All posts by TheTraumaPro

Field Amputation for Trauma, Part 2

Yesterday I discussed how uncommon field amputation is, despite all the potential drama. Today, I’ll review the indications for performing it.

There are basically four indications, two absolute and two relative:

  • Absolute #1: entrapped extremity with a lengthy extrication and a physiologically impaired patient who does not respond to fluids. In this case, there is occult blood loss into other areas that is killing your patient and they need to get out quickly for definitive management.
  • Absolute #2: entrapped extremity with a lengthy extrication and an unstable physical environment. Examples include entrapment in a structurally damaged building or a vehicle in danger of falling.
  • Relative #1: entrapped extremity with a lengthy extrication in a patient who was initially hypotensive but responded to IV fluids. It is possible to wait for additional extrication efforts, but vital signs must be monitored closely. At the first sign of recurrent hypotension, it’s time to amputate.
  • Relative #2: entrapped extremity and physiologically normal, but extrication may take many hours or may be impossible. Once again, there is time to wait and let rescue workers continue their efforts. However, the more time that passes, the less likely the extremity will ultimately be functional. 

Obviously a lot of thought and judgment goes into making the decision amputate. It is helpful to have another physician to discuss the facts with, but as the treating surgeon, the ultimate decision is yours.

Tomorrow, I’ll talk about the logistics of getting to the scene of the potential field amputation.

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Field Amputation for Trauma, Part 1

Field amputation is not thought of very often, and for good reason. It is unpleasant, uncommon, and not very safe. I’m going to spend the next few days on this topic, starting with some of the facts.

In reality, field amputation is talked about much more often that it is actually performed. There is one old paper that is cited frequently which consisted of a survey of EMS directors 19 years ago! A total of 143 people responded and noted the following:

  • There were 26 amputations over a five year period
  • The most common mechanism was motor vehicle crash
  • 53% were performed by a trauma surgeon and 36% by an emergency physician. (Who did the other 12%???)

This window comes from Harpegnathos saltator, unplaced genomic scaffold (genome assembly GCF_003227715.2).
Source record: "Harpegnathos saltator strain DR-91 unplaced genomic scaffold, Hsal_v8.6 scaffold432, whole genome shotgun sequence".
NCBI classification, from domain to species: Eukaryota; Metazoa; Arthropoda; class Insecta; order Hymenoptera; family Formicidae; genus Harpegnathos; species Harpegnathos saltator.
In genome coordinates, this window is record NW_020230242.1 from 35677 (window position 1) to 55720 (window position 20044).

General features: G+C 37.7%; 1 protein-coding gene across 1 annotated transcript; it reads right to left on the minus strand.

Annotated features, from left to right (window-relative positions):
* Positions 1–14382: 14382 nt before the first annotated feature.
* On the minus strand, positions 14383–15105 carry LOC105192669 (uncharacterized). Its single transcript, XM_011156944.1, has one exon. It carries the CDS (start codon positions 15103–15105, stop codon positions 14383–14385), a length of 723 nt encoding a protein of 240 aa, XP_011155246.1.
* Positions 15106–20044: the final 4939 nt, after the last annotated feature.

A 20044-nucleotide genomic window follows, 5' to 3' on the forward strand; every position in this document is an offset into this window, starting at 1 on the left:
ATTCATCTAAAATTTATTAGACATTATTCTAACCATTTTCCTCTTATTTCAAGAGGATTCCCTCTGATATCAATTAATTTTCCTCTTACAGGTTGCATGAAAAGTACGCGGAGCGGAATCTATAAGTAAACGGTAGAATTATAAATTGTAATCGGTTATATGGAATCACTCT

• No training was available for this procedure
  • Only 2 EMS systems had an existing protocol

An informal poll of trauma surgeons at the recent American College of Surgeons meeting in San Francisco showed that only 5 had ever been called to do a field amputation, and only 2 had actually done it.

Uncommonly performed procedures are always problematic. It is extremely difficult to keep skills sharp and to remember the protocol (or even where to find it). Furthermore, these procedures are prone to error and pose considerable risk to all. 

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Reference: In-Field Extremity Amputation: Prevalence and Protocols in Emergency Medical Services. Prehospital and Disaster Medicine 11(1):63-66, 1996.

Emergency Thoracotomy Video

I did get a lead on a decent video of an emergency thoracotomy that combines most of the principles I laid out last week. It shows a nicely done thoracotomy with exposure of the heart. Aortic crossclamping is not performed, but overall it’s pretty good. All narration is in Thai, so many of you may not be able to follow the conversations.

Trauma In Wine Country?

Nope. Sorry. The two don’t mix. I just finished attending the American College of Surgeons meeting in San Francisco, and now I’m moving up to the Napa Valley for a few days. However, enjoying the sights, food and wine here is not conducive to writing coherently.

So I’m taking a few days off to concentrate on other things. I’ll return on Tuesday with several days of material on field amputations. I’m also teaching several sessions at the TCAA Trauma Director course and their Trauma Performance Improvement course. I’ll be tweeting some of the more interesting content as I sit in on some of the others’ sessions.

Talk to you again on Tuesday. Cheers!

Emergency Care Of Bleeding From Dabigatran

Finally, a consensus report has been finalized by the Institute for Clinical Systems Improvement (ICSI) regarding bleeding in patients taking dabigatran (Pradaxa). I’ve written about the special problems posed by patients who are injured while taking this drug and related ones. I’ve also provided some management algorithms for consideration while complete ones were crafted. Well, here they are.

A workgroup of experts from hospitals here in Minnesota were convened to consider and provide a framework for managing these patients. A document was released recently to help guide their care.

To summarize, patients who experience a severe bleed, say from trauma, should be managed with:

  • Holding the medication
  • Evaluating bleeding. In trauma, this will generally involve CT scan.
  • Consider the need for surgery
  • Give activated charcoal if the drug was taken within 2 hours
  • Consider dialysis
  • Transfuse blood if hemoglobin / hematocrit needs to be improved
  • Infuse plasma after 4 units of red cells, and cryoprecipitate after 8 units packed cells / 4 units plasma if needed
  • Consider prothrombin complex concentrate or activated Factor VII in extreme cases

Click here to download the official document from ICSI.

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